recently, i’ve been using my time to learn more about the mercy of Allah, and it’s been helping me deal with these dips in my mental health. i hope they benefit you too:

– when you pray for others, Allah sends down an angel to say: ‘Aameen and for you as well.’ so when you pray for your friends who are also going through mental health battles, with the mercy of Allah, angels will pray for you too. (from Omar Suleiman’s Angel Series on Youtube)

– when loneliness hits, it can come in waves and be hard to deal with. i read in the book, Secrets of Divine Love, that: ‘God sees the black ant on a black stone in the darkest night, so how could He not see the pain of a faithful seeker?’ when i read those words, they struck a chord within me because many times when we are going through our battles, we can feel so alone, unseen and unheard. but Allah, He is All-Seeing and All-Hearinghe knows the pain you are going through, the anxiety you are experiencing, and the trauma you are healing from.

– i also read these heart-warming words in the same book: ‘eighty times a minute, God knocks at the doors of your chest, to remind you that He has never left.’ different words speak to people in different ways,  and that’s the beautiful thing about language and how we use it. when i read this, it spoke to me in two ways:

1. like in the previous point, it reminded me that Allah is always there, that He never leaves, that He is Ever-Living and will not die, and that He is near. 

2. each time your heart beats, it is a gift from God, to remind you that He wants you here- that He wants you alive. to people out there who may be suffering from suicidal thoughts, i hope these words remind you of that, like they did for me.

however, as strong as our faith can be, with our complexities, our wounds, and our fears, we may need to find and experience Allah’s mercy in other ways: 

– have mercy on yourself and give yourself a break. you don’t always have to have it together. 

– seek help from a trusted friend, family member – it’s okay to seek comfort from someone other than God. sometimes, we need more than someone to listen, we need hugs, we need someone to wipe our tears, we need words of reassurance – because we are human.

– seek help and advice from a professional (counsellors, therapists and crisis hotlines). Muslims should feel comfortable with seeking help from professionals when we are struggling. to those who need to hear this: your feelings are valid, you’re not weak and you’re not falling short of faith. here are some services for those that need it:

   – Muslim Youth Helpline 0808 808 2008 (4-10pm)

   – Samaritans 116 123 (24 hours)

   – CALM (Campaign Against Living Miserably) 0800 585 858 (5pm-midnight)

   – Mind 0300 123 3393 (weekdays 9am-6pm)

   – Inspirited Minds https://inspiritedminds.org.uk/about-us/our-support/

   – Young Minds UK 0808 802 5544

   – Beat 0808 801 0677 (adults) 0808 801 0711 (under-18s)

– with all the added anxiety we are experiencing during these unprecedented times, many of us are finding it hard to cope with anxiety. doing yoga can really help you reconnect with yourself and your breathing. check out Nabila Qureshi’s post: How Breathing Changed My Prayer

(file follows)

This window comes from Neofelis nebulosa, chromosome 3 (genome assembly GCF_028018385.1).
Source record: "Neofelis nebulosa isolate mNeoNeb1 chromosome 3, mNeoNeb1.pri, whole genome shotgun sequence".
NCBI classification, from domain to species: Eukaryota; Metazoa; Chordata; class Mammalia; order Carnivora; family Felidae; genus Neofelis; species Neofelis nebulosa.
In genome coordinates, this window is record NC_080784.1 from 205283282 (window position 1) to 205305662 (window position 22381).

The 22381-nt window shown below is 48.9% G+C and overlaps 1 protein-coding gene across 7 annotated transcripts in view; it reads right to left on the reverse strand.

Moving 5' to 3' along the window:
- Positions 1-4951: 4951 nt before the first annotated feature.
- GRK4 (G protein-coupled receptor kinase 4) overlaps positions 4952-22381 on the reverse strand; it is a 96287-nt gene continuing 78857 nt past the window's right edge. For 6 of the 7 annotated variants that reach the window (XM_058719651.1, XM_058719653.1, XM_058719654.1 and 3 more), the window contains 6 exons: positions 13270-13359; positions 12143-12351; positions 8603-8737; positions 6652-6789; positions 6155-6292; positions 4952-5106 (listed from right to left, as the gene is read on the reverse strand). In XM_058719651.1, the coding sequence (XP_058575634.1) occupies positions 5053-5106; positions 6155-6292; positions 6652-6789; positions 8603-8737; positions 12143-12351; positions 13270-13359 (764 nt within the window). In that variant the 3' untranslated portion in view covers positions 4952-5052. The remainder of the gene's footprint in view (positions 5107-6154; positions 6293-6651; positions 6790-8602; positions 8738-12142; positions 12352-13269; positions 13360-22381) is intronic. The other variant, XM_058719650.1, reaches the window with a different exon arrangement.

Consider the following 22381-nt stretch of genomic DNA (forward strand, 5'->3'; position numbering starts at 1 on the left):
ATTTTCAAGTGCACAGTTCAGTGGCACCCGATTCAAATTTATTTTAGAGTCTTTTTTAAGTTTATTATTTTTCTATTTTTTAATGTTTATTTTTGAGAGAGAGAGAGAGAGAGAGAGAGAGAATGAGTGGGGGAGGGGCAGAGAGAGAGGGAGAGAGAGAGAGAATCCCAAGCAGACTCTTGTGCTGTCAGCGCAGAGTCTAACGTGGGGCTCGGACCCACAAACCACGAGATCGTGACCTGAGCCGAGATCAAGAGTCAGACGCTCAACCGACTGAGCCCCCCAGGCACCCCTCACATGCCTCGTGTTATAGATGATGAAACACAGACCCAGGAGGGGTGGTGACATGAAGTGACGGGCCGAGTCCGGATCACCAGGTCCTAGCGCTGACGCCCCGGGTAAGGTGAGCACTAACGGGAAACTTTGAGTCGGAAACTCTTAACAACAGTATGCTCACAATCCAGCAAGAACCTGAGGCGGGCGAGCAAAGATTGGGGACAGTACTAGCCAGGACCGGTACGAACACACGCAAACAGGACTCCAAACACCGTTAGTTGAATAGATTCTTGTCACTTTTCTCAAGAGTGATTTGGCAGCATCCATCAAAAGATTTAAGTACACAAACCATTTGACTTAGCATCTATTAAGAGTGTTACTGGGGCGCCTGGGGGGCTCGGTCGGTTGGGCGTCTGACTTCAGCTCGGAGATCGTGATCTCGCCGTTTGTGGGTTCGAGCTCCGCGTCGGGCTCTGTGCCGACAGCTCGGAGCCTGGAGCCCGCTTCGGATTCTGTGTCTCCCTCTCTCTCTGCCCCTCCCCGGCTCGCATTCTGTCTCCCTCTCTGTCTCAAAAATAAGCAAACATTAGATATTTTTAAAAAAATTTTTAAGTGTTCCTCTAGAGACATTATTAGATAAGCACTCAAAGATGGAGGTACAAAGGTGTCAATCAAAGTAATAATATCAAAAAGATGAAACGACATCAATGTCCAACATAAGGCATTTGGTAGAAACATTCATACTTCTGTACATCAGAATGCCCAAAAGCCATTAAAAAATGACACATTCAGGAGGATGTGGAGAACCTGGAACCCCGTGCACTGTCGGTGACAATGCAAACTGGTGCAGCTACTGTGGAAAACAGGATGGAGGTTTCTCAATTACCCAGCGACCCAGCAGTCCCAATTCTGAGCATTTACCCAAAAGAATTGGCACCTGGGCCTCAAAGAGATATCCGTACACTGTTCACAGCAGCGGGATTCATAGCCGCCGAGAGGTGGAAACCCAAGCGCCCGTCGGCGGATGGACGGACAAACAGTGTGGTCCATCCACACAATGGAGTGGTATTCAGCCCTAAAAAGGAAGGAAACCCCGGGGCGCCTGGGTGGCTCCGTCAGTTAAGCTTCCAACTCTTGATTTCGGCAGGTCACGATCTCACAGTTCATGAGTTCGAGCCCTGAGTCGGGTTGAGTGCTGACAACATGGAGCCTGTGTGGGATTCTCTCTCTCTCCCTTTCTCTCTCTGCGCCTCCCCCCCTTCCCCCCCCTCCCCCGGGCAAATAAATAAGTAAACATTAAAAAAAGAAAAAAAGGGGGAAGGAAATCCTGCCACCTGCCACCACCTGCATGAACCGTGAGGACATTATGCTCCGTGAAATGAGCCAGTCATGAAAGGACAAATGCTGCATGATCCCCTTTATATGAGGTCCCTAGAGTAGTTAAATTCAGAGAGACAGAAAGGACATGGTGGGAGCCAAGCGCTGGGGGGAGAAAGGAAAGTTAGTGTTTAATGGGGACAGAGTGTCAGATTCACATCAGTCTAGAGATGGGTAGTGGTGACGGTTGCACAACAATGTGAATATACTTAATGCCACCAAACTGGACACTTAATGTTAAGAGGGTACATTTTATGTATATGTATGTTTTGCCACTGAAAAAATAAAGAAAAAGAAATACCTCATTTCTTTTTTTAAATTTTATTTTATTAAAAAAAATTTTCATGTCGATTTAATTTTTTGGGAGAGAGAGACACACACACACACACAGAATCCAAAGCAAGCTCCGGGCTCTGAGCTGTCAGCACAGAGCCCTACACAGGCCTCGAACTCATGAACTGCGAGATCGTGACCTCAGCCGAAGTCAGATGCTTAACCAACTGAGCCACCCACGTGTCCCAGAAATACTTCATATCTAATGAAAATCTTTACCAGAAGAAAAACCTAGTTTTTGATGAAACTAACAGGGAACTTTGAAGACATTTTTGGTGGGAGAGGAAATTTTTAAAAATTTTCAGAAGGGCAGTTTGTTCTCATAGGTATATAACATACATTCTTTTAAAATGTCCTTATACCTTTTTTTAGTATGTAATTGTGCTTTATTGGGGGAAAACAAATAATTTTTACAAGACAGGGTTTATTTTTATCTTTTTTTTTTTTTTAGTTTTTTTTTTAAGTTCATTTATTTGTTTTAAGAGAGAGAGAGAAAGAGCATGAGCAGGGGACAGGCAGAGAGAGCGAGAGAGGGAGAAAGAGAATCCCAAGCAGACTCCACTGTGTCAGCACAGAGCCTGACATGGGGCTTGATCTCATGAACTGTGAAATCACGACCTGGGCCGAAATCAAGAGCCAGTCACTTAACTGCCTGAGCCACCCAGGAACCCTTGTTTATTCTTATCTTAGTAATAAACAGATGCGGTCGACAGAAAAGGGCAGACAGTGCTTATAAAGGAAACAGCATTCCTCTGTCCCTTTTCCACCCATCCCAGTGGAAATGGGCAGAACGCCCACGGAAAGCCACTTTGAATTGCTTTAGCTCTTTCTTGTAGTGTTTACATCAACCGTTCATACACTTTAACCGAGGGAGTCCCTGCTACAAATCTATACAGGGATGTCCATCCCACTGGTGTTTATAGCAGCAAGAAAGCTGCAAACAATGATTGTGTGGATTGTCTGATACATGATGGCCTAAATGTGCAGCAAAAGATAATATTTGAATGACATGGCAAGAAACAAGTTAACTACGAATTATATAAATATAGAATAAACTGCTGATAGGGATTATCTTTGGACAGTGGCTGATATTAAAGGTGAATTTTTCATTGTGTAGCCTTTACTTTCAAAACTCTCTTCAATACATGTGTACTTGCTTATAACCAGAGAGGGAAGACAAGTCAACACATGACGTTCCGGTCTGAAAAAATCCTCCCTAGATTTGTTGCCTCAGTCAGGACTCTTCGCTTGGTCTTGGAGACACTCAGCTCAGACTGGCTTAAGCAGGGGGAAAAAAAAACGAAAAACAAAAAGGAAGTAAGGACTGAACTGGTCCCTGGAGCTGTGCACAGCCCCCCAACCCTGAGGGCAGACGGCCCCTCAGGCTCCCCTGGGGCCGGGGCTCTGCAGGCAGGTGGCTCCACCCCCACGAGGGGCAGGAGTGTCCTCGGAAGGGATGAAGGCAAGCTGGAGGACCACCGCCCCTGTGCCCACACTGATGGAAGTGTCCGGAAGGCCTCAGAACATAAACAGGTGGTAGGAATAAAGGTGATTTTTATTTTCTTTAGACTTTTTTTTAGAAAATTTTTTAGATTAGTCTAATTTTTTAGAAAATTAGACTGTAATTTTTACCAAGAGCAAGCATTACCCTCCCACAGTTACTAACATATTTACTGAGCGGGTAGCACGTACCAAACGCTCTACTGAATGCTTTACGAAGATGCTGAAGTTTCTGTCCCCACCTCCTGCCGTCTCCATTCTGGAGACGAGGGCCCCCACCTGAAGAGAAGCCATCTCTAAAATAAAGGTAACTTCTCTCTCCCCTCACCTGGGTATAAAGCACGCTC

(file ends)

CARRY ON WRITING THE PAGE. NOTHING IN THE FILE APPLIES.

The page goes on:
– sometimes we need to release that pain, that anxiety, that tension. we need a catharsis. for me, that’s writing, so when i need to, i just spill it all over the page. sometimes, it also helps me reach a sense of closure i know i will never find elsewhere. other people may express themselves in other ways, through painting, music, singing, dancing or a sport. try it out, it can help more than you expect.

lastly, i wanted to share a poem that i’d written during a difficult time. it merges the topics of both mental health and faith. i hope it resonates with you:

‘i heard descriptions of the pearly gates,

behind which eternal happiness awaits,

behind which i find the reason i hold on so tight,

when i feel like i can no longer fight the fight,

when my hands are dripping in blood,

and i’m losing my grip,

when the hope i once grasped is about to slip,

when my mind becomes a place i no longer know,

when all i want to do is just let go,

it is Jannah that reminds me to hold on, to stay strong,

to make a right from every wrong,

because indeed He has said ‘with every hardship there is ease,’

that after all these battles, you will find peace,

so, i ask you ya Rabb, shower me with your love,

shower me in your mercy for all that i’ve done,

ya Rabb, help me hold on tight,

purify me with the tears from battles that i fight,

ya Rabb, bring compassion to my soul,

pour love through my veins so my being may be whole,

ya Rabb, place gratitude in my heart,

for every blessing, every mistake, every fresh start,

ya Rabb, bring me closer to home,

for only through your remembrance will i remember i am not alone,

ya Rabb, guide me towards the pearly gates

behind which eternal happiness awaits.’

Featured photography by Nadeem Ghafur @nadeemghafur

Thank you Hafsa, for sharing such valuable and resonating reflections, and a truly beautiful poem.